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Every year my neighbor’s garden gets a little bigger, crossing onto my property. I was fine with it until he put a fence around it including the portion on my property. Now, I’m hopping mad. What can I do about my neighbor building a fence over part of my property?
Words by Nelson P. Miller
Tell him to take it down, and if he doesn’t, then call your lawyer.
Boundary disputes between neighbors are actually relatively common. Property lines get blurred. One neighbor thinks the line is here, while the other neighbor thinks the line is there. Most of the time, it makes no difference. As long as everyone is getting along, and both share use of the property, then the boundary doesn’t much matter.
Problems usually arise when one neighbor constructs a building, fence, deck, or driveway over what the other neighbor thought was the property line. Encroachments like these can reduce your property’s effective size and value, and interfere with your private use and enjoyment.
At that point, you should have a surveyor confirm the correct boundary line. Old boundary markers are not necessarily reliable. A proper survey of the boundary line is what you need. Because your issue involves only a single boundary and no other parts of your property, you do not need a full survey.
A boundary survey should be relatively inexpensive. You may or may not have had a survey done when you bought your property. Property legal descriptions, called metes and bounds descriptions, on your property deed recorded with the register of deeds determine the boundaries of your property. You need a surveyor to turn the legal description given in distances, angles, and compass directions into stakes in the ground marking your actual boundary line.
If you and your neighbor cannot agree about the fence after the surveyor establishes the correct boundary line, then call your lawyer. Avoid self-help. Taking down your neighbor’s fence may lead to an argument, fight, and retribution. Keep the peace. You don’t want to end up in jail on criminal assault charges. You could also end up liable in damages if your neighbor had the correct boundary after all, and you destroyed your neighbor’s proper fence.
Generally, if you own the property, then you have the right to exclude others (including neighbors) from its use. If you don’t want your neighbor gardening on your property, then you may certainly tell the neighbor not to do so, although don’t expect any future tomatoes or corn.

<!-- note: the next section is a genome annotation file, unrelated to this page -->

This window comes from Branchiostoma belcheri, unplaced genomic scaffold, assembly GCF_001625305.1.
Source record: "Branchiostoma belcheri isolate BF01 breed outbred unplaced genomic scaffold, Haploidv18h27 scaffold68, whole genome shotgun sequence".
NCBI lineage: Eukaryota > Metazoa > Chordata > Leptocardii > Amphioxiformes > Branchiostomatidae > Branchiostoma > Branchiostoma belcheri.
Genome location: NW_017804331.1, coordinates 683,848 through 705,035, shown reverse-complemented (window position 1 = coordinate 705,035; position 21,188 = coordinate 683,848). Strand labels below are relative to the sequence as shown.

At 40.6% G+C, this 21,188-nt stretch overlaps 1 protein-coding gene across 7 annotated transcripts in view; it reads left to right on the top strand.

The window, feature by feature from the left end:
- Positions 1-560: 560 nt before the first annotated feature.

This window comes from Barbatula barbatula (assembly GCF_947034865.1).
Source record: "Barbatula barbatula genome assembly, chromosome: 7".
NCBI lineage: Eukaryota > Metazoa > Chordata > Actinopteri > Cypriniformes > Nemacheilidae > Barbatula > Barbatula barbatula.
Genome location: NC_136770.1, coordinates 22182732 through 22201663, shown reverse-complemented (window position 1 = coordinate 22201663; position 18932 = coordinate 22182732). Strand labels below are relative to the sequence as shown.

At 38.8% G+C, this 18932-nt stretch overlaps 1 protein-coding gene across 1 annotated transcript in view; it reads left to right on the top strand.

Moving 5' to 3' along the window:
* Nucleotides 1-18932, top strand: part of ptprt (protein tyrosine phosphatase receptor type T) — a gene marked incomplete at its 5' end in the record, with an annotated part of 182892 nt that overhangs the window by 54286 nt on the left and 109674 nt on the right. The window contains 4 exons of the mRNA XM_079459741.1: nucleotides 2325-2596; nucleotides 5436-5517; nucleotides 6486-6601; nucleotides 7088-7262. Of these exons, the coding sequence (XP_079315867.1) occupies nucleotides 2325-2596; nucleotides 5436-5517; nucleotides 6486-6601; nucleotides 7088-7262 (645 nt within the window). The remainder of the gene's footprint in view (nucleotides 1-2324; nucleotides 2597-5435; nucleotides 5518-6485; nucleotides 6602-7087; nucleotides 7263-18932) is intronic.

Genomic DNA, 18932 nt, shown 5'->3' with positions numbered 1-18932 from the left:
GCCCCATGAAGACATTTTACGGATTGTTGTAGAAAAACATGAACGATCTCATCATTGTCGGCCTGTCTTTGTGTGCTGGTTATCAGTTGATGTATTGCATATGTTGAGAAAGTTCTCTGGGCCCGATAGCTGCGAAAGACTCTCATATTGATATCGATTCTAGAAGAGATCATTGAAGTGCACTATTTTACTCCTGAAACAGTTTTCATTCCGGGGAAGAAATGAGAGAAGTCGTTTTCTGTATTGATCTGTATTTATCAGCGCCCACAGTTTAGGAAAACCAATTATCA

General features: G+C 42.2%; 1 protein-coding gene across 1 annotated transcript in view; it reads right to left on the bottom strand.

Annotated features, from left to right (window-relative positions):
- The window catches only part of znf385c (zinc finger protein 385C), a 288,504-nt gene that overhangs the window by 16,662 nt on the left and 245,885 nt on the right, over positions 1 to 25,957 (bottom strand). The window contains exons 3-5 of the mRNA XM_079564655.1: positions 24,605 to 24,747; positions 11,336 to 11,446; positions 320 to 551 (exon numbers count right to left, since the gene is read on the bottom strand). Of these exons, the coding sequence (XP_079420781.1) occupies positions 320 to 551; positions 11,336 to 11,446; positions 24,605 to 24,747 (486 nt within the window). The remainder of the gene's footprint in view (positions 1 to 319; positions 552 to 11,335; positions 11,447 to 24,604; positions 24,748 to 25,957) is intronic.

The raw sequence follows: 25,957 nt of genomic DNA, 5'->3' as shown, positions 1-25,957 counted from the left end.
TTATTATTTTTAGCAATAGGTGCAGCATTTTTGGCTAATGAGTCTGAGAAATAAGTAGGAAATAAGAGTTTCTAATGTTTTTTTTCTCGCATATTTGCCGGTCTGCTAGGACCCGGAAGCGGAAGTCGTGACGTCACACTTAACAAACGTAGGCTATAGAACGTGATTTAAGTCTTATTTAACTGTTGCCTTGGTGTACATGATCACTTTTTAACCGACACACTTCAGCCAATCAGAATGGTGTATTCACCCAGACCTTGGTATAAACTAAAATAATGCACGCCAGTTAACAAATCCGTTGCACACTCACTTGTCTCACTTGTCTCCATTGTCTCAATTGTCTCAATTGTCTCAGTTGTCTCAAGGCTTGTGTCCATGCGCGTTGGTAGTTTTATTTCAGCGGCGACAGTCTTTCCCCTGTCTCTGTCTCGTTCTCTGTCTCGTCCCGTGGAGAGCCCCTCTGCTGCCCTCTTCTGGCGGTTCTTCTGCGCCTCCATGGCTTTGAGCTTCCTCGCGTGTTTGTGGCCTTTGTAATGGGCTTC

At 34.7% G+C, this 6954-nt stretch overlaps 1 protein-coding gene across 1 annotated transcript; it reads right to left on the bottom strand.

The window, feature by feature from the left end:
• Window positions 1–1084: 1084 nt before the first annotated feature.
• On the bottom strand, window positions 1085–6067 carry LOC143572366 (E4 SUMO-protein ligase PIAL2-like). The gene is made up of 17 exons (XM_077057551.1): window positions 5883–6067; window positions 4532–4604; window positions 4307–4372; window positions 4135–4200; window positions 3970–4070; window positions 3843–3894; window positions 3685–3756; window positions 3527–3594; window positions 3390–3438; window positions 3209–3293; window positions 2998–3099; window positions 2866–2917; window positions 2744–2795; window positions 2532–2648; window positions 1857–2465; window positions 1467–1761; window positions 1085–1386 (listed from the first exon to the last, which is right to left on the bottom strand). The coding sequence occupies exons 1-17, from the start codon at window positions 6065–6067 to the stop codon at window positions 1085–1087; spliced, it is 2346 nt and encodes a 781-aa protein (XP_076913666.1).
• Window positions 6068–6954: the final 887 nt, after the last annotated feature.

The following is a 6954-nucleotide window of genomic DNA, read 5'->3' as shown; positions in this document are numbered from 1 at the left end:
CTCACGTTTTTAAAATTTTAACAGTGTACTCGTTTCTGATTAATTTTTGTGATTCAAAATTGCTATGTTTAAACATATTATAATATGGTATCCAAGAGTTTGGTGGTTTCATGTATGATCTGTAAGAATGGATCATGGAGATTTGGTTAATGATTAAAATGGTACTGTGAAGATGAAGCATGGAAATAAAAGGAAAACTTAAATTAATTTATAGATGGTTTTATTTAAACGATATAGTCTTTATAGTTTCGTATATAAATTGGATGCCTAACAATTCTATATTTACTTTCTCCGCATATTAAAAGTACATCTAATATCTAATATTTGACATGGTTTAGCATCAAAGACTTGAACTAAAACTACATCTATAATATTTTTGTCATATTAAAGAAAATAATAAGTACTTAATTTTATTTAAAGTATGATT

If the neighbor continues gardening on your property, then you may build a fence to discourage the trespass. If the neighbor destroys the fence and continues to trespass, then you may file a civil action for a court order to prevent the trespass. If the neighbor violates the order, then call the police who may arrest the neighbor, or return to court for a contempt sanction. At some point, your neighbor should realize that you are serious. Property laws put the public police power behind your enforcement efforts.
Easements can complicate boundary issues. An easement is a non-owners right to use an owner’s property. Easements can be either express or implied. An express easement is one that a deed or other document or agreement defines. Look at your deed, and you may see various easements. An implied easement is one that arises from the parties’ actions and circumstances.
Easements come in different types including for water, sewer, and other utility lines, hunting or fishing, or driveways or paths for access to other property. If you or the person who owned your property before you granted an easement to the owner of your neighbor’s land, then you may be stuck with it. Consult your lawyer.
If on the other hand, your neighbor has no express or implied easement, then you have one other concern to address. Property rights can also arise by what the law calls adverse possession. If your neighbor openly occupied your land without your consent for a long enough period, then the law of your state may recognize your neighbor’s ownership.
In some states, for instance, the period for adverse possession is 15 years. If you let the neighbor fence your land for that period, then you may lose title to that portion of your land.
So don’t rest on your property rights. Use them, or lose them. And you know what they say: “Good fences make for good neighbors.”
To read more from Nelson Miller, check out his book Top 100 Questions Friends & Family Ask a Lawyer on Amazon.
The information provided on this website does not, and is not intended to, constitute legal advice; instead, all information, content, and materials available on this site are for general informational purposes only. Information on this website may not constitute the most up-to-date legal or other information.